Portable, Sitka-built ‘mini homes’ could help with Southeast Alaska’s housing crunch

Co-owners of Sitka Construction Solutions, Derek James and Kris Karsunky, stand in front of the four 450-square foot houses that they’re constructing for the Yakutat Tlingit Tribe. The company does standard construction projects like heat pump installs and single family homes, but lately, they’ve been focusing more on the “mini home” concept. “We could do these for the rest of our career if we wanted to,” James said. “We saw what we were expecting with the demand, and now we just have to get a process out there.” (Photo by Erin McKinstry/KCAW)
Co-owners of Sitka Construction Solutions, Derek James and Kris Karsunky, stand in front of the four 450-square foot houses that they’re constructing for the Yakutat Tlingit Tribe. The company does standard construction projects like heat pump installs and single family homes, but lately, they’ve been focusing more on the “mini home” concept.  (Photo by Erin McKinstry/KCAW)

In many rural Alaska communities, the high cost of construction can lead to housing shortages, unsafe living conditions and overcrowding. A new “mini-home” project is working to tackle the problem in Yakutat by building the houses in Sitka where costs are lower and then shipping them. The construction company behind the project hopes its idea spreads.

In a large gravel lot, a handful of workers ferry buckets of drywall mud between four tightly-spaced homes. They’re building these 450-square foot structures assembly line style.

“Like right now we’re in sheet rocking mode, so we got all the sheet rocking tools and…get this one sheet rocked and go onto the next one,” says Derek James, co-owner of Sitka Construction Solutions, the company behind the project. “So when you are able to get in the groove of doing one thing, you’re a little faster, a little cleaner, saving time and money on kind of every phase of it.”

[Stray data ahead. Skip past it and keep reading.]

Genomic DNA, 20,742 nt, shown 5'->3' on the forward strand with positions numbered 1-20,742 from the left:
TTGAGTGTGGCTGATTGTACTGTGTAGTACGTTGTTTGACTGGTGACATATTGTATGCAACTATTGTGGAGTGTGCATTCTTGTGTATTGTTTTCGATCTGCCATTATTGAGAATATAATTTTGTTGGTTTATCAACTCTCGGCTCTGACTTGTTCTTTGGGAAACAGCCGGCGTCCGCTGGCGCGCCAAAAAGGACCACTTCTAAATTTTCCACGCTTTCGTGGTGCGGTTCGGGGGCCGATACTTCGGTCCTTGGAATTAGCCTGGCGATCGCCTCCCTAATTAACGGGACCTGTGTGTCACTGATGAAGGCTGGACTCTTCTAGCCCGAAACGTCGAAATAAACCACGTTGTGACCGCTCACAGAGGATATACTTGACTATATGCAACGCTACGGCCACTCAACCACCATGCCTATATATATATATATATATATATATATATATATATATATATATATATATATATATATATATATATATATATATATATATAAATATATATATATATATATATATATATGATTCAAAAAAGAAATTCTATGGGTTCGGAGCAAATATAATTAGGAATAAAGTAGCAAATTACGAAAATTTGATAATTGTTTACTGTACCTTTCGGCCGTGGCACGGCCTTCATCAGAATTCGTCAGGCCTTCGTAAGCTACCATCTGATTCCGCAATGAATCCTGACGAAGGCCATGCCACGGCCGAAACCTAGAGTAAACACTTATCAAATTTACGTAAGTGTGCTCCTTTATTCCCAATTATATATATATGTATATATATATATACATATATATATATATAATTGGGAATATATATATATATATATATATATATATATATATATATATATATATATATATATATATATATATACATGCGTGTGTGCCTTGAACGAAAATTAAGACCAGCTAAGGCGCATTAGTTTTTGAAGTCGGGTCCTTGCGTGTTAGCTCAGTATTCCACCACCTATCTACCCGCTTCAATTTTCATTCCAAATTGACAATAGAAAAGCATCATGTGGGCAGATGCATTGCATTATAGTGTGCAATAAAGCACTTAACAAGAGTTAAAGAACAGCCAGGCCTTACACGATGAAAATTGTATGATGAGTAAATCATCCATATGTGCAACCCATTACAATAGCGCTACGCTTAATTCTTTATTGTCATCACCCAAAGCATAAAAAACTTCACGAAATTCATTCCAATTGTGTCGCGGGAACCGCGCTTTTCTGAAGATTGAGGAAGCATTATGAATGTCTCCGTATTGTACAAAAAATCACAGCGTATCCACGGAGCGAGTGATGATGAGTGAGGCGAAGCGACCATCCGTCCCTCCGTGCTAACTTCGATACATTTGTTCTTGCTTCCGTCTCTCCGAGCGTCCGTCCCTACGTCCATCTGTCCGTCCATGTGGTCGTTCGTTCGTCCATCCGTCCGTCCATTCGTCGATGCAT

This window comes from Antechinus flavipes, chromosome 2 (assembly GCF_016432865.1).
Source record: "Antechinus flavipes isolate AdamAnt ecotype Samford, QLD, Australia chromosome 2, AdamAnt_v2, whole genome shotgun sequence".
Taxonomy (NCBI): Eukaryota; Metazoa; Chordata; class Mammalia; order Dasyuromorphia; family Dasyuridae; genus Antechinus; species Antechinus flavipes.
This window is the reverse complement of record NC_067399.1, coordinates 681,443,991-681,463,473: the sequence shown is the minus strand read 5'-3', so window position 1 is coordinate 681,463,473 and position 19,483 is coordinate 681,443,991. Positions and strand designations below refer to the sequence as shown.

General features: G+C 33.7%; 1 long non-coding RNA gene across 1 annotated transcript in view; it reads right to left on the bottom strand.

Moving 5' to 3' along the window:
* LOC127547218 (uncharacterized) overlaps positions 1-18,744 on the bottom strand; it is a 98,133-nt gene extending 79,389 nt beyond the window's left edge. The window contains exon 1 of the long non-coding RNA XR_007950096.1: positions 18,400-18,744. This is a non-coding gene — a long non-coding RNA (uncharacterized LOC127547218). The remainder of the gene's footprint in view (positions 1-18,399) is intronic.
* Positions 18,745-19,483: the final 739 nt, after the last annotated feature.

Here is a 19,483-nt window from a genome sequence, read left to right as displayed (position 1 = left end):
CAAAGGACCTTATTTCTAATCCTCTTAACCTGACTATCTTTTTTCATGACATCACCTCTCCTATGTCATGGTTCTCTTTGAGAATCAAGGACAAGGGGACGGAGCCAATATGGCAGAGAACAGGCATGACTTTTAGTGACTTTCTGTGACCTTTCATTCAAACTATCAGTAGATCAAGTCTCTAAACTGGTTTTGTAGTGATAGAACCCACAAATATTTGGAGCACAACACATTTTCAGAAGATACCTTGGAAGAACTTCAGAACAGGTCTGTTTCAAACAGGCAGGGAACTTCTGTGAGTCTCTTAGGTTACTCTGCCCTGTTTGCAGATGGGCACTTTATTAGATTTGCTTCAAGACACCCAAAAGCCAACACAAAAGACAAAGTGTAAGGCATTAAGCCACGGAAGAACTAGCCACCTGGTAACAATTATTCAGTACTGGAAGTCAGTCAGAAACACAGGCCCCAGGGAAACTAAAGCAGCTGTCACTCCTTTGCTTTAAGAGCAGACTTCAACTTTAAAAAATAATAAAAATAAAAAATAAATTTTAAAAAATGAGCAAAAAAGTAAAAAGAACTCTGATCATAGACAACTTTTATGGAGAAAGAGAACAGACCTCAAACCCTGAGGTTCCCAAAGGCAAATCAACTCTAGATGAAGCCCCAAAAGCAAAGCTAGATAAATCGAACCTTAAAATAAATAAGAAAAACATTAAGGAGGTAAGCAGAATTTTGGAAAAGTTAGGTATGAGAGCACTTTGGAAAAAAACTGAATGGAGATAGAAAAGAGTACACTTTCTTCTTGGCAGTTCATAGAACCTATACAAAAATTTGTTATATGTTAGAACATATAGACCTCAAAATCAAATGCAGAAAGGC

James calls these “mini homes.” They’re bigger than a tiny house and smaller than a conventional one, but built to the same standards. There’s a bedroom, small bathroom and basic kitchen.

They also call them modular homes because they’re built in one location and later placed somewhere else on a permanent foundation. All four are destined for the remote, Southeast Alaska town of Yakutat, a place that James says is desperately in need of housing, especially since a new clinic in town has attracted more professionals looking for places to live.

“Every house in Yakutat is full whether it’s habitable or not. I mean, unless the walls and the roof are falling down, there’s probably somebody in it,” he says.

James and his business partner Kris Karsunky understand the problem intimately. They grew up together in Yakutat and later moved to Sitka, where they started their company. Karsunksy says new construction in Yakutat is rare, partly because it’s so expensive.

“The price per square foot to build in a rural community is pretty outrageous. You can figure about a third more than Sitka itself,” he says.

That’s because it’s not just building materials that have to be shipped in. It’s labor. Many rural communities lack licensed trades like electricians and plumbers, and paying them to get there comes at a cost.

So Karsunky and James thought why not build in Sitka, where their equipment and their labor pool is, and then ship them to Yakutat on a barge or ferry?

“We might as well get 95 percent of the work done here and pay the local rate,” Karsunky says. “And they can go home to their families every night and save money for the customer.”

They started small by building one for Karsunky’s mom, Joy Klushkan, who wanted to downsize from a larger house. She says she’d looked into modular homes built in factories down south, but the price of shipping doubled the cost, and the construction wasn’t built to withstand Yakutat’s climate.

“A lot of them won’t just ship it to Alaska. They have to come in and install it. So you have all the added cost and the barging is really expensive. And then getting construction up there is very, very, very, very expensive,” Klushkan says. “It’s almost cost prohibitive.”

She thought the “mini house” seemed like a good alternative. And she’s not alone. It turned heads from the day it arrived in Yakutat.